And as the Nouvelle folk said we want soft soft soft and thick. It’s gotta be thick and quilty. Nobody wants to poke the poo as they wipe, do they?  I know, it's a disgusting thought, but you laughed didn’t you? And I've never seen any toilet paper advertised as 'So thin it hurts.'



‘Nouvelle. How on earth did they get it so soft?’
‘Andrex classic white, soft strong and very long.’

‘Andrex, gorgeous comfort quilts.’

‘Velvet, soft, soft, soft, three layers of velvety softness.’

‘8 out of ten people prefer new softer velvet as compared with old triple velvet.’

‘ Lambi – so soft, you’ll  want to clean up your bottom on sheep. (I made that up, but back in the day lamb’s wool was used as a toilet paper.)



Prior to toilet paper, these civilizations/classes commonly opted for the following:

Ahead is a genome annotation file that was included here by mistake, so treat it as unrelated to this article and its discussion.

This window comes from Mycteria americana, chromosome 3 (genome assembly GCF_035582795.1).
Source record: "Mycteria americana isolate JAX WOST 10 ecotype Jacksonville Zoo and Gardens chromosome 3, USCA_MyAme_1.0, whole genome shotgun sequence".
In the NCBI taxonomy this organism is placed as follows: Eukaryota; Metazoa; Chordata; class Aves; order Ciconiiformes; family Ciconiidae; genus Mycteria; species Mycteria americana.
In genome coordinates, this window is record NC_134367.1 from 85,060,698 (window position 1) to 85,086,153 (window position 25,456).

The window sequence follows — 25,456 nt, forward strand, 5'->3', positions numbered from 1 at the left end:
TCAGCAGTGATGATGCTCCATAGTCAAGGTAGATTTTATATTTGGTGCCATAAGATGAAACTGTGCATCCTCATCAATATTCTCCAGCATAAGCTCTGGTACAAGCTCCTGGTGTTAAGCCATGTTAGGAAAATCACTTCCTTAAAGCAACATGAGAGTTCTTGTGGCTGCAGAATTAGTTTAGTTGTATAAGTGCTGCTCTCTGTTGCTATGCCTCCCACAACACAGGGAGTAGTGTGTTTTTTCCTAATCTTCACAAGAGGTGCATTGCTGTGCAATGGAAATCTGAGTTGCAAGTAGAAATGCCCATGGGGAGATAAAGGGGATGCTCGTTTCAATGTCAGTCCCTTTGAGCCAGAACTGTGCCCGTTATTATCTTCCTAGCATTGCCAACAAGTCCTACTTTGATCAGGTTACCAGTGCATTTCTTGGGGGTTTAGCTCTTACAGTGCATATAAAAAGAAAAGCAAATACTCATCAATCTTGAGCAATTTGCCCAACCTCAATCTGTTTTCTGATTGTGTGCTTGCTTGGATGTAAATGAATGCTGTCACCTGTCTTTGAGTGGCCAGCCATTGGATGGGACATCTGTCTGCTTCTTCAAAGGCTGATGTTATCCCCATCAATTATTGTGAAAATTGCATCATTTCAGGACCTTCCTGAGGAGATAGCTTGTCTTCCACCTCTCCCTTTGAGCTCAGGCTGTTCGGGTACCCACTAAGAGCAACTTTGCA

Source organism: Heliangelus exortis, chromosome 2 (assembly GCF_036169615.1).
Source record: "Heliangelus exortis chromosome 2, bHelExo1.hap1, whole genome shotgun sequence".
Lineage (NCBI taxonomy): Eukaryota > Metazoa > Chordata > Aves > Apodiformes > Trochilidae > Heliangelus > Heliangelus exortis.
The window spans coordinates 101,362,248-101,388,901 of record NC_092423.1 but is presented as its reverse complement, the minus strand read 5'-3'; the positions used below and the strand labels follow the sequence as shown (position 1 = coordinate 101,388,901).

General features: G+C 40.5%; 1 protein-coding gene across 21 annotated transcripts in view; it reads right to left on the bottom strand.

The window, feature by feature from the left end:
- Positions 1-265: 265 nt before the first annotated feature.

- Wealthy Romans -Wool, rosewater
- Public Restrooms in Ancient Rome- A sponge soaked in salt water, on the end of a stick
- Wealthy French – lace, wool and hemp; bidet
- Middle Ages – hayballs, a scraper/gompf stick kept in a container in the privy
- Early Americans – rags, newsprint, paper from catalogues, corncobs, and leaves
- Viking Age/England- discarded sheep and lambs wool
- Hawaiians – coconut shells
- Eskimos – snow and Tundra moss
- India – your left hand and water
- Commoners – Defecating in the river is very common
- Sailors from Spain/Portugal – frayed end of an old anchor line
- Medieval Europe- Straw, hay, grass, gompf stick
- United States – Corn cobs, Sears Roebuck catalogue, mussel shell, newspaper, l eaves, sand
- British Lords – pages from a book
- Elite citizens – Hemp & wool




Happy wiping!

7 comments: